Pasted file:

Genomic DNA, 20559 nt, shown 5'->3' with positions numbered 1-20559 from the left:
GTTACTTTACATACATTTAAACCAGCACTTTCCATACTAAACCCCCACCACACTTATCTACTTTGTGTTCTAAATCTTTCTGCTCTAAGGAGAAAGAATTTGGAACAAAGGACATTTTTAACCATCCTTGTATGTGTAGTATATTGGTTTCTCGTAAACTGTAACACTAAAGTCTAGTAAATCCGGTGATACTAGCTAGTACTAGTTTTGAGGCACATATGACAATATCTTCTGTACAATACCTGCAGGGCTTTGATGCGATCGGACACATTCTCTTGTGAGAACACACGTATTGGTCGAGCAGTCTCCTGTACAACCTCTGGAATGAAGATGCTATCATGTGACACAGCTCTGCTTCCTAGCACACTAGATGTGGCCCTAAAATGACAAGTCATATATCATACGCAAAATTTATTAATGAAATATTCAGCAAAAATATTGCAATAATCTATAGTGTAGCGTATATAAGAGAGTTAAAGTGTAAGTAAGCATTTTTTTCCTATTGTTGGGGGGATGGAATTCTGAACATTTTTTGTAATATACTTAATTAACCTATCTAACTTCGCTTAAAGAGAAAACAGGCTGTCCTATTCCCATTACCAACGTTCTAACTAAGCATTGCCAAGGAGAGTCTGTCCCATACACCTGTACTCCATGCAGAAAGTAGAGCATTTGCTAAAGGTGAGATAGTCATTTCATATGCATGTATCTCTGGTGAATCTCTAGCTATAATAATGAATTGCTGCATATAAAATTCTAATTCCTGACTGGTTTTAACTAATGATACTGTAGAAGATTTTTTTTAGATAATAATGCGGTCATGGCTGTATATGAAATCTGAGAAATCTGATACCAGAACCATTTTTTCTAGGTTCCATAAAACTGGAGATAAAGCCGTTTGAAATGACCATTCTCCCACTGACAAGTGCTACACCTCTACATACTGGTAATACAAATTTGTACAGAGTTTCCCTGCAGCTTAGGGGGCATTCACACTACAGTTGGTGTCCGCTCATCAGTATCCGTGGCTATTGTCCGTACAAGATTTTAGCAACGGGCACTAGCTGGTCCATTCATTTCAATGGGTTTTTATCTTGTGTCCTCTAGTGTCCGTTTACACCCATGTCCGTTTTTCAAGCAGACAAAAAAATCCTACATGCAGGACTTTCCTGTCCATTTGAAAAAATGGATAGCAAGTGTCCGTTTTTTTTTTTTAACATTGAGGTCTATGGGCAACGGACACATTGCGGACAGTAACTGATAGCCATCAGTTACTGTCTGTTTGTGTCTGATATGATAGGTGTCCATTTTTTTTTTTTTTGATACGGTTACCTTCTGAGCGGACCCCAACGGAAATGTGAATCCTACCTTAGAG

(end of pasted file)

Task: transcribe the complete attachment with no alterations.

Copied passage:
Genomic DNA, 20559 nt, shown 5'->3' with positions numbered 1-20559 from the left:
GTTACTTTACATACATTTAAACCAGCACTTTCCATACTAAACCCCCACCACACTTATCTACTTTGTGTTCTAAATCTTTCTGCTCTAAGGAGAAAGAATTTGGAACAAAGGACATTTTTAACCATCCTTGTATGTGTAGTATATTGGTTTCTCGTAAACTGTAACACTAAAGTCTAGTAAATCCGGTGATACTAGCTAGTACTAGTTTTGAGGCACATATGACAATATCTTCTGTACAATACCTGCAGGGCTTTGATGCGATCGGACACATTCTCTTGTGAGAACACACGTATTGGTCGAGCAGTCTCCTGTACAACCTCTGGAATGAAGATGCTATCATGTGACACAGCTCTGCTTCCTAGCACACTAGATGTGGCCCTAAAATGACAAGTCATATATCATACGCAAAATTTATTAATGAAATATTCAGCAAAAATATTGCAATAATCTATAGTGTAGCGTATATAAGAGAGTTAAAGTGTAAGTAAGCATTTTTTTCCTATTGTTGGGGGGATGGAATTCTGAACATTTTTTGTAATATACTTAATTAACCTATCTAACTTCGCTTAAAGAGAAAACAGGCTGTCCTATTCCCATTACCAACGTTCTAACTAAGCATTGCCAAGGAGAGTCTGTCCCATACACCTGTACTCCATGCAGAAAGTAGAGCATTTGCTAAAGGTGAGATAGTCATTTCATATGCATGTATCTCTGGTGAATCTCTAGCTATAATAATGAATTGCTGCATATAAAATTCTAATTCCTGACTGGTTTTAACTAATGATACTGTAGAAGATTTTTTTTAGATAATAATGCGGTCATGGCTGTATATGAAATCTGAGAAATCTGATACCAGAACCATTTTTTCTAGGTTCCATAAAACTGGAGATAAAGCCGTTTGAAATGACCATTCTCCCACTGACAAGTGCTACACCTCTACATACTGGTAATACAAATTTGTACAGAGTTTCCCTGCAGCTTAGGGGGCATTCACACTACAGTTGGTGTCCGCTCATCAGTATCCGTGGCTATTGTCCGTACAAGATTTTAGCAACGGGCACTAGCTGGTCCATTCATTTCAATGGGTTTTTATCTTGTGTCCTCTAGTGTCCGTTTACACCCATGTCCGTTTTTCAAGCAGACAAAAAAATCCTACATGCAGGACTTTCCTGTCCATTTGAAAAAATGGATAGCAAGTGTCCGTTTTTTTTTTTTAACATTGAGGTCTATGGGCAACGGACACATTGCGGACAGTAACTGATAGCCATCAGTTACTGTCTGTTTGTGTCTGATATGATAGGTGTCCATTTTTTTTTTTTTTGATACGGTTACCTTCTGAGCGGACCCCAACGGAAATGTGAATCCTACCTTAGAG